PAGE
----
logo Round the World Flight with HB-PON 2008/09
Date: 01 Aug 2005 22:22:00
Title: The Planning Phase for this long range trip to California and back

The planning Phase of this Roundtrip



I purchased this beautiful travelling
machine, a Comanche 260C (HB-PON), some 15 years ago in the USA, St. Louis, Mo. When I took
delivery, the aircraft was in absolute pristine shape, and it had just over 1,000 hours since leaving the factory new. To bring my newly acquired toy
back to Europe, I ferried the aircraft across the Atlantic, via the Azores Islands to my home country Switzerland.


Since then, I have spent many happy
hours flying in the Swiss Alps, through­out Europe, North Africa and the Middle East. Other flying highlights
were, when
visiting the AirVenture in Oshkosh USA with a bunch of European Comanche Affectionados in 1995, and an unfor­gettable 108-hour
flight around Africa
with my wife Anne, in 1998.

Good maintenance and perfect
upkeep of my Comanche over the years was always a top priority for me. As the aircraft total hours since new steadily
approached the 2,000-
hour mark, I started to investigate, where I could best get a professional overhaul of my engine, as well'as a whole list of overhauls,
modifications and upgrades
done to my aircraft.
After a long search,
I decided to fly HB-PON to Johnston Aircraft Service in Tulare, California, to have all the work performed by Comanche specialists.

 

The planning phase for this long range trip to California and back


There were two scenarios possible for
me to get all this done: Either leave Switzerland in early spring, and take the South Atlantic route via West Africa,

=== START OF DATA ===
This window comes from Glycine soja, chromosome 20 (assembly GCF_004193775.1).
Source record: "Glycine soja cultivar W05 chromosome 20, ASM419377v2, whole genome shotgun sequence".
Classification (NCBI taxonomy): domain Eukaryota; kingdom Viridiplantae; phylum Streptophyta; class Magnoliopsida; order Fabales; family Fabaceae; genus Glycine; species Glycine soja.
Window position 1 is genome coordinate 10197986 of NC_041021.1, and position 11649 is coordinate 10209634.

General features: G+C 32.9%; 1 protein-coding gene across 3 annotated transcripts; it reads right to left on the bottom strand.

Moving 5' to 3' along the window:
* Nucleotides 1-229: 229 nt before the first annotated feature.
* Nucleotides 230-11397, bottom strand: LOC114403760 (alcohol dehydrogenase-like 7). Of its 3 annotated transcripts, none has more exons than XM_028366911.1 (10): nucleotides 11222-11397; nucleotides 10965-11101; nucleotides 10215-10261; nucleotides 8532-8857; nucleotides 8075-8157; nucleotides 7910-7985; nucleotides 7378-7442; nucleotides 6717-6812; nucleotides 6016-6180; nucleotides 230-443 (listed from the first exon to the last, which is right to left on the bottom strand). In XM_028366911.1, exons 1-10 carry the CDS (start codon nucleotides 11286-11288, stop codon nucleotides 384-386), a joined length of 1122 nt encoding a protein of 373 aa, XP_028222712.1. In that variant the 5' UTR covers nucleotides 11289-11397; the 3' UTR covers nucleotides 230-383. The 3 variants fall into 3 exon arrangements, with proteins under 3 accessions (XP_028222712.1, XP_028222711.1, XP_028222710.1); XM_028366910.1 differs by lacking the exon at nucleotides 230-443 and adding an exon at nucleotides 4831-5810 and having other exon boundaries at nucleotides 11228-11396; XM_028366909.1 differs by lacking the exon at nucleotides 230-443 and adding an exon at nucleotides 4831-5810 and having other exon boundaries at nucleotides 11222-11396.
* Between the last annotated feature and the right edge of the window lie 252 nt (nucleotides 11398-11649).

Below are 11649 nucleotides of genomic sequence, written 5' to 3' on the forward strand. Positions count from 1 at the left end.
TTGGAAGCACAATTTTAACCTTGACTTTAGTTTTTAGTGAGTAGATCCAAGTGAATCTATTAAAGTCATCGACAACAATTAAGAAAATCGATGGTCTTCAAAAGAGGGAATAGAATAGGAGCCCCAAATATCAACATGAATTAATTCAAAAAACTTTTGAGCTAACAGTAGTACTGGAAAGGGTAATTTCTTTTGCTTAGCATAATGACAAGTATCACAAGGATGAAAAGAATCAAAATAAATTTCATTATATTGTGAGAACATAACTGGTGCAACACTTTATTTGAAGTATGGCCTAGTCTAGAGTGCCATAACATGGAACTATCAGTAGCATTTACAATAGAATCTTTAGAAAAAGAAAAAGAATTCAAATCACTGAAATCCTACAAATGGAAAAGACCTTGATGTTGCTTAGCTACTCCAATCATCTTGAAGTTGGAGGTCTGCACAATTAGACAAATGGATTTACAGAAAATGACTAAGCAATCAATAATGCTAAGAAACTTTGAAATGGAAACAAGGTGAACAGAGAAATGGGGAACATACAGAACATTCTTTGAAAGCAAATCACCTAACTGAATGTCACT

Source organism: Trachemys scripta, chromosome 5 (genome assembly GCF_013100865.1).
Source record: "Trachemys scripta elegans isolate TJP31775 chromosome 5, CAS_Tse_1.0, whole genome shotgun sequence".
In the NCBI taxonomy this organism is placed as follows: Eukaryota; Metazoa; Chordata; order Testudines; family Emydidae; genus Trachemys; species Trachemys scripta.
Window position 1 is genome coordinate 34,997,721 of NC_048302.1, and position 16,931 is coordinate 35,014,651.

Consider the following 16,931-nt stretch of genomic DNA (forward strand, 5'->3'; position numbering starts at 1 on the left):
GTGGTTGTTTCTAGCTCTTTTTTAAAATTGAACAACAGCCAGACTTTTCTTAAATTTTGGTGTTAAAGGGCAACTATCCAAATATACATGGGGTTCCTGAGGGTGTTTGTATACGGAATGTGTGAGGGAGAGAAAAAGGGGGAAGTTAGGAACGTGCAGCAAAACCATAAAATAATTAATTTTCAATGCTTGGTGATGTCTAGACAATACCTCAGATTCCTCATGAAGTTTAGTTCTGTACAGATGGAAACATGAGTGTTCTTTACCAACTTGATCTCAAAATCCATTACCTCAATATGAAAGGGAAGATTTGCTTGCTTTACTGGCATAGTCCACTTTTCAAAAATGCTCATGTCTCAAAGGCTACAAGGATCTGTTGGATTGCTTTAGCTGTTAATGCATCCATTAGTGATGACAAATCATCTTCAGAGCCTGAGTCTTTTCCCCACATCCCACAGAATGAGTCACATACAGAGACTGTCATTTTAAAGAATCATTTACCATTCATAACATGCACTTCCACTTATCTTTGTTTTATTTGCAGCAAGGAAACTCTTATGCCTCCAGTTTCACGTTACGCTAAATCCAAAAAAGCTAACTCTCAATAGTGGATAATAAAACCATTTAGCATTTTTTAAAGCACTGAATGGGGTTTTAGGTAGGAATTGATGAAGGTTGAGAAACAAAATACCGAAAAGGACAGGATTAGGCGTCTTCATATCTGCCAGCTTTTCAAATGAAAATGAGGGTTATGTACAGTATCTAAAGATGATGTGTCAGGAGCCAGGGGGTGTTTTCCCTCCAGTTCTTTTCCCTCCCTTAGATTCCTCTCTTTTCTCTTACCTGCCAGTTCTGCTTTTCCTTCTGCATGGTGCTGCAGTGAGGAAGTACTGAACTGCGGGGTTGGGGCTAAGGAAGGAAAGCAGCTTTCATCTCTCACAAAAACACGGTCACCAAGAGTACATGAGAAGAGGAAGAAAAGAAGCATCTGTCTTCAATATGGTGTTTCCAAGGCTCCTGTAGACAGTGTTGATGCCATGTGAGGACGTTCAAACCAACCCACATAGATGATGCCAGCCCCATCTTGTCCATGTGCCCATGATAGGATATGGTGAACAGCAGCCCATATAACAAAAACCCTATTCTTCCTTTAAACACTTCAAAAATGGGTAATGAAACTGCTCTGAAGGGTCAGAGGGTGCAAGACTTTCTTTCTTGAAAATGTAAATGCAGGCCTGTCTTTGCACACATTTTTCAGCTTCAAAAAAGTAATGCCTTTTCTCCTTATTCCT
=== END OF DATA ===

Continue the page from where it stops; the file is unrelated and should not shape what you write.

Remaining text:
South America, the Caribbean, and on
to the United States, to leave HB-PON in California for the work, which would take at least three to four months.

Returning back home would require taking the North Atlantic route via Northern Canada, Greenland and Iceland (the best period with good
chances of reasonable weather and the
least icing conditions, which is between July and September), or doing all this in reverse, starting in early August
via
the North Atlantic first and then taking the southern route starting in November to return back home in early December.


Due to professional commitments in my company, the decision was made to start the planned trip with my friend and fellow pilot, Olivier Reymond
at
the beginning of August, and fly my Comanche to the United States via the North Atlantic - Greenland route.

Countless arrangements had to be made in advance before our departure. We had to get special personal entry visas, as well as entry and flight
permis­
sions for HB-PON for the United States  from the Department of Homeland Security - an unbelievable adminis­trative, time-consuming and
costly nightmare, to say the least!

 

The Swiss Federal Aviation Authorities requested substantial modifications to the installation of my 100-gallon ferrytank, which I had initially installed in
the United States in Bangor, Maine on
the occasion of my first Atlantic crossing in 1991. They were requiring, amongst a number of other things, the
mounting
structure for the ferry tank to withhold at least 9 Gs, in case of a forced land­ing or a crash situation. A whole R&D
project had to be
started with the local
FAA, experts, consultants, and aircraft mechanics.

Three months and a whole bundle of dollars lighter, the project finally ended with a Swiss FAA-approved Airplane Flight Manual supplement of 12 pages,
legally allowing me to use this ferry
tank from now on whenever I needed it. Both the medical examination and the annual half-day IFR skill test were due
just before our departure date,
and a box full of maps and approach plates had to be ordered from Sporty's and Jeppesen for the 31,000
kilome­ter round trip.




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